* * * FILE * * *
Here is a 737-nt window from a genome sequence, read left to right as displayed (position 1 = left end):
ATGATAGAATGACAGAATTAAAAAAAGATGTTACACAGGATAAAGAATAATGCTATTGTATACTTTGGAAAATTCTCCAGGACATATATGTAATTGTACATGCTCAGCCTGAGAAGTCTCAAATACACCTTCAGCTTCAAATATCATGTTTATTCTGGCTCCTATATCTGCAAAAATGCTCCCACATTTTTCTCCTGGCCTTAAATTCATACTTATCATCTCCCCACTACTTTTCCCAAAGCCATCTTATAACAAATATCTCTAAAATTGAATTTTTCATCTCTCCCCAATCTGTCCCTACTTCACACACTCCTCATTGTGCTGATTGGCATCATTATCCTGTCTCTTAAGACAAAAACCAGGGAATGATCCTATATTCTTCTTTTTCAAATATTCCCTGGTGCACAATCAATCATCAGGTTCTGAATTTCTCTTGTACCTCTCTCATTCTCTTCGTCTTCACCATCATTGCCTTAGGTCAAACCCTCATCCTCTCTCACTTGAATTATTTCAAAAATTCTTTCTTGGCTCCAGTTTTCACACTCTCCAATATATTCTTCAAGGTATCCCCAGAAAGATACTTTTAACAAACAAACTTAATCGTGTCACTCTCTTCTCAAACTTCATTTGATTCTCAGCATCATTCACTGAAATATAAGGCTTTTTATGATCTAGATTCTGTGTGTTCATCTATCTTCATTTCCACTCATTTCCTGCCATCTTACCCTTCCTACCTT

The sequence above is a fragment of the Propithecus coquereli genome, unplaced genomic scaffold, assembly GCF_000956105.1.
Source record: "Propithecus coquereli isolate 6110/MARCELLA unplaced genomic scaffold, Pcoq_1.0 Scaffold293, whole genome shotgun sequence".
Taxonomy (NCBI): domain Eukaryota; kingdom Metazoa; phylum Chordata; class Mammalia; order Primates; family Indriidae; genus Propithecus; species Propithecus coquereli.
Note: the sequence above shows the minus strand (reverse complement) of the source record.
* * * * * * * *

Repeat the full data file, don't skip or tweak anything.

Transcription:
Here is a 737-nt window from a genome sequence, read left to right as displayed (position 1 = left end):
ATGATAGAATGACAGAATTAAAAAAAGATGTTACACAGGATAAAGAATAATGCTATTGTATACTTTGGAAAATTCTCCAGGACATATATGTAATTGTACATGCTCAGCCTGAGAAGTCTCAAATACACCTTCAGCTTCAAATATCATGTTTATTCTGGCTCCTATATCTGCAAAAATGCTCCCACATTTTTCTCCTGGCCTTAAATTCATACTTATCATCTCCCCACTACTTTTCCCAAAGCCATCTTATAACAAATATCTCTAAAATTGAATTTTTCATCTCTCCCCAATCTGTCCCTACTTCACACACTCCTCATTGTGCTGATTGGCATCATTATCCTGTCTCTTAAGACAAAAACCAGGGAATGATCCTATATTCTTCTTTTTCAAATATTCCCTGGTGCACAATCAATCATCAGGTTCTGAATTTCTCTTGTACCTCTCTCATTCTCTTCGTCTTCACCATCATTGCCTTAGGTCAAACCCTCATCCTCTCTCACTTGAATTATTTCAAAAATTCTTTCTTGGCTCCAGTTTTCACACTCTCCAATATATTCTTCAAGGTATCCCCAGAAAGATACTTTTAACAAACAAACTTAATCGTGTCACTCTCTTCTCAAACTTCATTTGATTCTCAGCATCATTCACTGAAATATAAGGCTTTTTATGATCTAGATTCTGTGTGTTCATCTATCTTCATTTCCACTCATTTCCTGCCATCTTACCCTTCCTACCTT

The sequence above is a fragment of the Propithecus coquereli genome, unplaced genomic scaffold, assembly GCF_000956105.1.
Source record: "Propithecus coquereli isolate 6110/MARCELLA unplaced genomic scaffold, Pcoq_1.0 Scaffold293, whole genome shotgun sequence".
Taxonomy (NCBI): domain Eukaryota; kingdom Metazoa; phylum Chordata; class Mammalia; order Primates; family Indriidae; genus Propithecus; species Propithecus coquereli.
Note: the sequence above shows the minus strand (reverse complement) of the source record.